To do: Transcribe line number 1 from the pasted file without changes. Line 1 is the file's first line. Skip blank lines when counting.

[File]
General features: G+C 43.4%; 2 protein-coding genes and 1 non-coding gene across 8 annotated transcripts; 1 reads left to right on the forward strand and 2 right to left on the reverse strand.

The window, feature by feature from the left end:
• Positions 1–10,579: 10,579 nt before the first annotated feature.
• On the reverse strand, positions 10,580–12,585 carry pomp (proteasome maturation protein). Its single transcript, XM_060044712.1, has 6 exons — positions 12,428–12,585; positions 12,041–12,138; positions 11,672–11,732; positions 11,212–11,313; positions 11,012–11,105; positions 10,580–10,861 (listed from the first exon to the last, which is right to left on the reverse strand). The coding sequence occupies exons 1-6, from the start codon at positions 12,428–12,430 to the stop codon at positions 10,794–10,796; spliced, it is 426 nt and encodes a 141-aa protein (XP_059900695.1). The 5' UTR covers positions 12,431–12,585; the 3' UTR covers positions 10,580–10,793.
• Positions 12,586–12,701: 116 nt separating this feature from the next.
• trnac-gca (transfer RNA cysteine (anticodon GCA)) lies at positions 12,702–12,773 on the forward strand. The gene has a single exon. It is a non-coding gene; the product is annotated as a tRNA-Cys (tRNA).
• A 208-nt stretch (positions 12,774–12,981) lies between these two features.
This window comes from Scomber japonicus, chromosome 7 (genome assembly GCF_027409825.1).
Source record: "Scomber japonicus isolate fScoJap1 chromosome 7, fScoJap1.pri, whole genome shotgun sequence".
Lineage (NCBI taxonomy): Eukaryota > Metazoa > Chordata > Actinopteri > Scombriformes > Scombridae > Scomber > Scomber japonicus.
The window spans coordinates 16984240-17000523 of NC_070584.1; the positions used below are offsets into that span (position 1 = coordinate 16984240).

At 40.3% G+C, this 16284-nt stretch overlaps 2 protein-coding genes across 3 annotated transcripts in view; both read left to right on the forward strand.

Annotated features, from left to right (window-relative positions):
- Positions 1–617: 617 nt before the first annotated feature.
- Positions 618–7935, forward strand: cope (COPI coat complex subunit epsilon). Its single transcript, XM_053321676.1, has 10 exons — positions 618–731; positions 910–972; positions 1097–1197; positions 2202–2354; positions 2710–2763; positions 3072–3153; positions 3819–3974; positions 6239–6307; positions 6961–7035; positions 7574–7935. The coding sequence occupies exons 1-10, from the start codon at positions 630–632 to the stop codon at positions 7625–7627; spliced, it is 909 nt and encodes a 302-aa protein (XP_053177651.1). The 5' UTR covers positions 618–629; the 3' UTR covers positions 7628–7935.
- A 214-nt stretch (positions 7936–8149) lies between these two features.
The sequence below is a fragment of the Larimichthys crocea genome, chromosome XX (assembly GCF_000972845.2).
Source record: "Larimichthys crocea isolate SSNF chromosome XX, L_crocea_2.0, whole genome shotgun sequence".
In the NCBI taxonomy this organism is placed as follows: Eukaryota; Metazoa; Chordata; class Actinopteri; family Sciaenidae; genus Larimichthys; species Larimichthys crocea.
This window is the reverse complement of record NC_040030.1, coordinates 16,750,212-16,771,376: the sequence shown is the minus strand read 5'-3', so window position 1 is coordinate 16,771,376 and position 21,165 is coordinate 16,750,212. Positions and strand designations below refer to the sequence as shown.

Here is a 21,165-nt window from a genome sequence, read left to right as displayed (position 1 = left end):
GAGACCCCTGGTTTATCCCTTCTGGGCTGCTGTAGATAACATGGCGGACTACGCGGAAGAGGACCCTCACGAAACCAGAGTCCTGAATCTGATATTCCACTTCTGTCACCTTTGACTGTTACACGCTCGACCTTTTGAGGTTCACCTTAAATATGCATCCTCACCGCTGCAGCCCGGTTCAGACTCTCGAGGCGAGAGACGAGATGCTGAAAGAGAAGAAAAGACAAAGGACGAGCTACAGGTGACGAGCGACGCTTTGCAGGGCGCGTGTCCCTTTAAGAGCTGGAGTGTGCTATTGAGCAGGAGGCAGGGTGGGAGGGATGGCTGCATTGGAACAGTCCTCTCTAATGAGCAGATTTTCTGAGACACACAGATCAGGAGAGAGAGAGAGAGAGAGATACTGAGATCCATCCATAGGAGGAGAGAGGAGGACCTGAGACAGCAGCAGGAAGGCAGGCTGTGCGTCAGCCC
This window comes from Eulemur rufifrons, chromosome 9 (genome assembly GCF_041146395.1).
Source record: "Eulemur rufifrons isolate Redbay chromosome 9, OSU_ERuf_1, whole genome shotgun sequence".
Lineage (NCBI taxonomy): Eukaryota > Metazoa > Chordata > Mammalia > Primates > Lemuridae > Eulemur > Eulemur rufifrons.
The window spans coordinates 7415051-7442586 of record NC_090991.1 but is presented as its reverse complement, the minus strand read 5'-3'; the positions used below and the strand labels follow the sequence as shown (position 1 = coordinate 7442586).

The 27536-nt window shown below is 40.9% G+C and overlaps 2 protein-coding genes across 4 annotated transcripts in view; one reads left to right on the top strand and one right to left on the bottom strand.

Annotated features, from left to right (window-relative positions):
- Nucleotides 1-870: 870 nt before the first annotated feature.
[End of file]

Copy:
General features: G+C 43.4%; 2 protein-coding genes and 1 non-coding gene across 8 annotated transcripts; 1 reads left to right on the forward strand and 2 right to left on the reverse strand.